How to Make Your Library School Application Stand Out

With autumn comes application season. Even though you’ve done this before, applications are stressful. Hopefully what I’ve learned will save you some time, anxiety, and, with any luck, some money too. 

  1. Look at deadlines first

This is obvious. Still, if you’re like me, these due dates stress you out, so you tend to put them on the mental back burner. You know the due date is in January, but there’s a huge difference between the beginning and end of January in terms of time. Look these up FIRST. Put them on your calendar. Memorize them. If you’re fully aware of the deadline, your pacing for the entire application will be so much better, and that will help with the stress levels. This also applies if you’re trying for any additional financial aid, grants, or scholarships. If you’re applying to a school with rolling admissions, it still may benefit you to get your application in early. You’re more likely to get preferential treatment and less likely to get denied

  1. Communicate with your recommenders

I used to be a teacher. I know first-hand what it’s like to write a recommendation. Being asked is a compliment, but it’s also a ton of responsibility and pressure. Plus, writing a *good* rec is very hard. Your recommenders want to do a good job for you – help them help you. 

In terms of logistics, the first step is to ask early. You may think two weeks is enough time to write a good recommendation, but it is absolutely not. Be very clear about when applications are due and how to submit them. Politely follow through that they got emails/confirmations from your schools. 

In terms of content and quality, you should have conversations with them. The best thing a recommender can include in their letter is not just statements of how wonderful you are, but illustrative examples of that fact. They need to show, not tell. The trouble is, it can be hard for recommenders to recall specific times that you were so amazing. You probably remember better than they do, so remind them of that challenging project you worked on or the successful event you coordinated. Another easy thing you can do to help your recommenders is to ask them if they’d like to see your resume and/or personal statement. That way, their rec can complement the other components of your application. It should go without saying that you should never tell them what to write! These conversations are just to spark ideas for them. 

  1. Transcript fun

You’ll have to send transcripts from your undergrad and/or graduate institution(s) to every school you apply to. No surprises there. Each university has a different way of processing transcript requests. Some can be handled totally online, others are still done on paper. Get your transcript requests in early because, depending on the staffing at your undergraduate institution, it may take as many as a couple of weeks to get it sent out. Sometimes this application step gets left off until the deadline is near. Some universities allow for expedited processing, but, of course, there’s an additional fee for that. Don’t forget too that a lot of offices close for the winter holiday, around the time when applications start being due. Tackle this step early and you’ll never have to worry about it.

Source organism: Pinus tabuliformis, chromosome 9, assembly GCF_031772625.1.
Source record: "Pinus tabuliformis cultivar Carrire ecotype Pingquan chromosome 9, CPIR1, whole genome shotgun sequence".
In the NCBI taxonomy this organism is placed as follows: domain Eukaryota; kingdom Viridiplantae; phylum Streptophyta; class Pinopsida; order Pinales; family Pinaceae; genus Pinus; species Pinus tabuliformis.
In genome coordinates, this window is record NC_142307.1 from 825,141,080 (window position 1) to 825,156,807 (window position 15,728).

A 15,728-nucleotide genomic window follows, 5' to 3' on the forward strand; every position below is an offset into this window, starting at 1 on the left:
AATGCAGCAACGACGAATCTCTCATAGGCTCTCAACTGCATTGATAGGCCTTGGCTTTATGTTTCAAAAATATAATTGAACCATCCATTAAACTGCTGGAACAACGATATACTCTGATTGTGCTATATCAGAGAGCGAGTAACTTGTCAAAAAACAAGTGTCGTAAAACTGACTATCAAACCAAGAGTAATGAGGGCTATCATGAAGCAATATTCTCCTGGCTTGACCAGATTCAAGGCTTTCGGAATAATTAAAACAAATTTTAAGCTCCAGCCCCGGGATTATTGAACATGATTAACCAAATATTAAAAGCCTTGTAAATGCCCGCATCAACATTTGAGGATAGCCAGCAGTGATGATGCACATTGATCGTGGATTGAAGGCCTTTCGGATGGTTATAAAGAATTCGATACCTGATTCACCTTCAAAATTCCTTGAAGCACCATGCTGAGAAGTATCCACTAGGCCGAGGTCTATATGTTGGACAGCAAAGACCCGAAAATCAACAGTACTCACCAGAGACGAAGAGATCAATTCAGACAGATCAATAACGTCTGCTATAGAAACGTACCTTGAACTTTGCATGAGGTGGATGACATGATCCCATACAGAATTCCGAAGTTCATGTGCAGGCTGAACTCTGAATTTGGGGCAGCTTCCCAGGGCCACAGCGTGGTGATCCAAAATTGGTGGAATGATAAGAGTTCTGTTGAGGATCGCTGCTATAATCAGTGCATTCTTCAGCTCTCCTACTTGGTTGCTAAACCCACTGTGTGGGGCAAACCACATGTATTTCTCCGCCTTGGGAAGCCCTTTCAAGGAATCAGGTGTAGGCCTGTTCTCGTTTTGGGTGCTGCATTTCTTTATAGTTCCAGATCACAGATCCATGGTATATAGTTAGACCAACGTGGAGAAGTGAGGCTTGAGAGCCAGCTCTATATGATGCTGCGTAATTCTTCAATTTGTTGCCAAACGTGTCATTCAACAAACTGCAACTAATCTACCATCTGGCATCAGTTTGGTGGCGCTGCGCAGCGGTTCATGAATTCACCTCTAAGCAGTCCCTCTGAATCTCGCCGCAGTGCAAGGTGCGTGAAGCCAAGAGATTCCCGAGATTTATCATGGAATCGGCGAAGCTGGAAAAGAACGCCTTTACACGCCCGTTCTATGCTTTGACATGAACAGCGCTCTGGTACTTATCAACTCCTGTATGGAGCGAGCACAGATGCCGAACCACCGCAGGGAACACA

1. Have you looked at scholarships and/or grants?

When I was applying for scholarships, I asked my recommender, someone who writes these regularly, what people had done in the past vis-à-vis scholarship applications. She said no one had ever applied for one before. What? I don’t think as many people as you think apply for scholarships. Just do it. 

The American Library Association has a bunch of scholarships. The schools you’re applying to will also have internal scholarships, so make sure you look out for those. In addition, here’s an index with a long list of associations who offer funding for library students (Full disclosure – this website is old and hasn’t been updated, so links pull up a lot of 404s. However, many of the associations on the list still offer scholarships, just google individual associations for the latest information). The schools you’re applying to also probably have lists of places from whom you can seek funding (mine does). Finally, here’s another list of ALA scholarships plus various state library associations.

Research early. Make a list of all the scholarships for which you’re suitable that you plan to apply to. Determine deadlines. Then let your recommenders know as soon as possible.

There are other huge parts of the application that I haven’t even touched upon, like the personal statement, financial aid, or the GRE. If you have pearls of wisdom that you’d like to share that might be helpful for applicants, please let us know in the comments. 

Image from Istockphoto.com/Yinyang

Melissa Grasso lives in Boston and began at Simmons University this fall. She works as a library assistant where she specializes in course reserves, copy cataloguing, and social media management. You can find her on Twitter @grassbro or LinkedIn.

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